Compartment Syndrome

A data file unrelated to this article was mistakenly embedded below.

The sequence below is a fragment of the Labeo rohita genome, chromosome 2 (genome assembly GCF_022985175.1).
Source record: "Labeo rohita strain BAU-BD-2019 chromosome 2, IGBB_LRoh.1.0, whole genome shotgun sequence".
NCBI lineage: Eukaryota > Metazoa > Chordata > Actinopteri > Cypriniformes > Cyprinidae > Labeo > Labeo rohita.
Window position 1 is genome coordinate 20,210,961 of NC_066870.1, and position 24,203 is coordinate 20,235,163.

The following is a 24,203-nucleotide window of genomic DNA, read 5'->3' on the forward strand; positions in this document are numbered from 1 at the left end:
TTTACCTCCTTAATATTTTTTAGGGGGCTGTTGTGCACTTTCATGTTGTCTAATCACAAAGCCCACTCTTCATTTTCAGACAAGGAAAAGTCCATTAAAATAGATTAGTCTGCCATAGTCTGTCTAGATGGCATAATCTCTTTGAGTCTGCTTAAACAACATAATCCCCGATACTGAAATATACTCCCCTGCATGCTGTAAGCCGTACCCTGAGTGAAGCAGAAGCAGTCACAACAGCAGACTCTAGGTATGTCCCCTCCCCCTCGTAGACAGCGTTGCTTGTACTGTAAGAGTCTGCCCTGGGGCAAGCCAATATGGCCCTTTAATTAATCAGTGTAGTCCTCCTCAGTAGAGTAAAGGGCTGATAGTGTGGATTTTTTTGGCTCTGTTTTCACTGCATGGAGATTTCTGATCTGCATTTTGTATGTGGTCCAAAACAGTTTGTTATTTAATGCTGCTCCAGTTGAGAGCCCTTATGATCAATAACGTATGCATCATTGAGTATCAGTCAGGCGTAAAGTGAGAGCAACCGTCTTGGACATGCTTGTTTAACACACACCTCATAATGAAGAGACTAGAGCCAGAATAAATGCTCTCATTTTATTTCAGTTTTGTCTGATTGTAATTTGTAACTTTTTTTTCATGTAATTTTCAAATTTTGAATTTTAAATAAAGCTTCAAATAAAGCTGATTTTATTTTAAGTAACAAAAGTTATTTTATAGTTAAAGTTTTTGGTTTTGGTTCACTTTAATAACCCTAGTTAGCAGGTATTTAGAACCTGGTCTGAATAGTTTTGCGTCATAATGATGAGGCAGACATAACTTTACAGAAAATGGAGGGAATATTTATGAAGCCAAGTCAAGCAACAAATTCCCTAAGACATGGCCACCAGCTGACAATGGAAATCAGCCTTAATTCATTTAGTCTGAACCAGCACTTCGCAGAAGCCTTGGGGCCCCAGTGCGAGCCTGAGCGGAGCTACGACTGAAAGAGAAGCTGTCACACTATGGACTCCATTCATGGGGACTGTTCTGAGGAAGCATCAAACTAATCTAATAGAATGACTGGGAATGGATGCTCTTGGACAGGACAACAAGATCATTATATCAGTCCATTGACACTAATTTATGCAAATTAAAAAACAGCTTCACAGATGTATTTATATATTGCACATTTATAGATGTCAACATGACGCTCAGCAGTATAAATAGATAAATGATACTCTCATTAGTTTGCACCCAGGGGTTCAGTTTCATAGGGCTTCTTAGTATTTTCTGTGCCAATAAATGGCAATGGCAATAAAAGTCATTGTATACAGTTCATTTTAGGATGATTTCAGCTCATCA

Compartment syndrome occurs when an injury causes the pressure to rise in a bodily compartment (e.g., a limb), thereby limiting blood flow to the muscles and nerves. If untreated, the muscles and nerves can become damaged. Depending on the severity of the compartment syndrome—acute, subacute, and chronic—amputation may be necessary. Typically there are six “Ps” associated with compartment syndrome: extreme pain, paresthesia (tingling, prickling), pallor (paleness), paralysis, pulselessness (rare), and poikilothermia (inability to maintain a constant core temperature). The most common causes of compartment syndrome include a forearm fracture, hemorrhage, vascular puncture, prolonged limb compression, crush injuries, and burns. While uncommon, compartment syndrome also can occur during labor and delivery if the birth is complicated or requires a c-section. Acute compartment syndrome requires emergency surgical intervention to release the pressure. Subacute compartment syndrome is less emergent, but still requires surgery. While not typically an emergency, the loss of circulation associated with chronic compartment syndrome can cause damage to muscles and nerves. Treatment for chronic compartment syndrome include rest, anti-inflammatory medication, and manual decompression. Elevating the limb or wearing anything that increases pressure (e.g., a splint or tight wound dressing) is not recommended. Rather, the limb should be kept at heart level and observed to ensure acute symptoms do not develop.